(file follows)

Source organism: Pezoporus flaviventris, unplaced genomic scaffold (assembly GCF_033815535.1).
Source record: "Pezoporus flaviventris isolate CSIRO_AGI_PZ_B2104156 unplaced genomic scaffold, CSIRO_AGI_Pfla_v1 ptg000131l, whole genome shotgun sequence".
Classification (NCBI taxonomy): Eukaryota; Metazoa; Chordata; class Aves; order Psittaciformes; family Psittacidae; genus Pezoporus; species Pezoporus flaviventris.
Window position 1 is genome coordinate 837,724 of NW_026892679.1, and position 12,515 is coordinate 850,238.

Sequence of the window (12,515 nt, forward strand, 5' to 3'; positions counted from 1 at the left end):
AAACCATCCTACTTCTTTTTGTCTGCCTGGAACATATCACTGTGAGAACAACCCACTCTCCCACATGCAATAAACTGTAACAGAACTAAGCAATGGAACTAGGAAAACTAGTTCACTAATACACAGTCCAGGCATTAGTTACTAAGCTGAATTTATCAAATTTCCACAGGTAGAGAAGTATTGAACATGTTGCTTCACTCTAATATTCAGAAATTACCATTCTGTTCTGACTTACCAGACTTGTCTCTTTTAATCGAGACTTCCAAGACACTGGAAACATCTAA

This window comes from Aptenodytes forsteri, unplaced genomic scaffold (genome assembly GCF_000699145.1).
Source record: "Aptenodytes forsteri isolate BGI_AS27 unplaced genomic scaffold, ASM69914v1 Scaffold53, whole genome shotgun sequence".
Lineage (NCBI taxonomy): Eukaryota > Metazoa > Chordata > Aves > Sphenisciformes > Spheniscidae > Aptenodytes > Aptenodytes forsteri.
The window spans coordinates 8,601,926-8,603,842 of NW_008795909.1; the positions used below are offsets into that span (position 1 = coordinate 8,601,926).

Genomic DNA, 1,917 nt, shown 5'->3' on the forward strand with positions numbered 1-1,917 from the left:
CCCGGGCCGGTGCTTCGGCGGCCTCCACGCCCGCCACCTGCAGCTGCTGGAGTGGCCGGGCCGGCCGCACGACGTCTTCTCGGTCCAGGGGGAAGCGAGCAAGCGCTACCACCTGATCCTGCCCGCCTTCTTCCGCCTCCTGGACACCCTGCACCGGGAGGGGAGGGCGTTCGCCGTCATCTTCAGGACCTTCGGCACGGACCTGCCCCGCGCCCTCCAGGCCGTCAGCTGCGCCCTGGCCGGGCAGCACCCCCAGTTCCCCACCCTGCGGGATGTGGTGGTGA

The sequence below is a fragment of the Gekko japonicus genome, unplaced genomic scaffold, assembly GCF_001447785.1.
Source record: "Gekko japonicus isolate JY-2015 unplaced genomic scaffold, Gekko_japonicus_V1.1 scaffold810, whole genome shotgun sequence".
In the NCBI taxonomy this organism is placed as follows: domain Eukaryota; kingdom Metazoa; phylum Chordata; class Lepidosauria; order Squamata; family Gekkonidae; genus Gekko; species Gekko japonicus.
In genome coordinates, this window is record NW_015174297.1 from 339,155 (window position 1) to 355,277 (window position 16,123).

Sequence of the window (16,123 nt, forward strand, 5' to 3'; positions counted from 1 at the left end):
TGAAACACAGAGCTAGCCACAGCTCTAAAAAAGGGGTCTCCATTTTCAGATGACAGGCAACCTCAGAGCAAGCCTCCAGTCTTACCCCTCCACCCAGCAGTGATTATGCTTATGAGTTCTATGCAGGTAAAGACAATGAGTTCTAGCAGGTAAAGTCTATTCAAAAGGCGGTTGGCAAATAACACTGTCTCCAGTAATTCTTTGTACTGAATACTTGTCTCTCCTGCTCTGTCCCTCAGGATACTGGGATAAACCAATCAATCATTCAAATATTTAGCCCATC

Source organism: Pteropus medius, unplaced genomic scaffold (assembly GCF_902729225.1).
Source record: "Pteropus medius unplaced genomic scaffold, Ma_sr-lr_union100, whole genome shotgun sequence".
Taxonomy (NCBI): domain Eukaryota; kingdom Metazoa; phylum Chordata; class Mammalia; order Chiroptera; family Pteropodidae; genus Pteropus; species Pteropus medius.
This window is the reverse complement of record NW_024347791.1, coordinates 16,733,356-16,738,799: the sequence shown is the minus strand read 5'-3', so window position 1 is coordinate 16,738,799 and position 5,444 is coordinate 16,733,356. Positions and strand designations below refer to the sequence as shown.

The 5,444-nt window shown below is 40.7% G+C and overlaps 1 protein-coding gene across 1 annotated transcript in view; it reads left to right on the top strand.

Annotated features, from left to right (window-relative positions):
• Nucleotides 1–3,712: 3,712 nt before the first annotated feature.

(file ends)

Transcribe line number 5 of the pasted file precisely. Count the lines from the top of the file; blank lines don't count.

Sequence of the window (12,515 nt, forward strand, 5' to 3'; positions counted from 1 at the left end):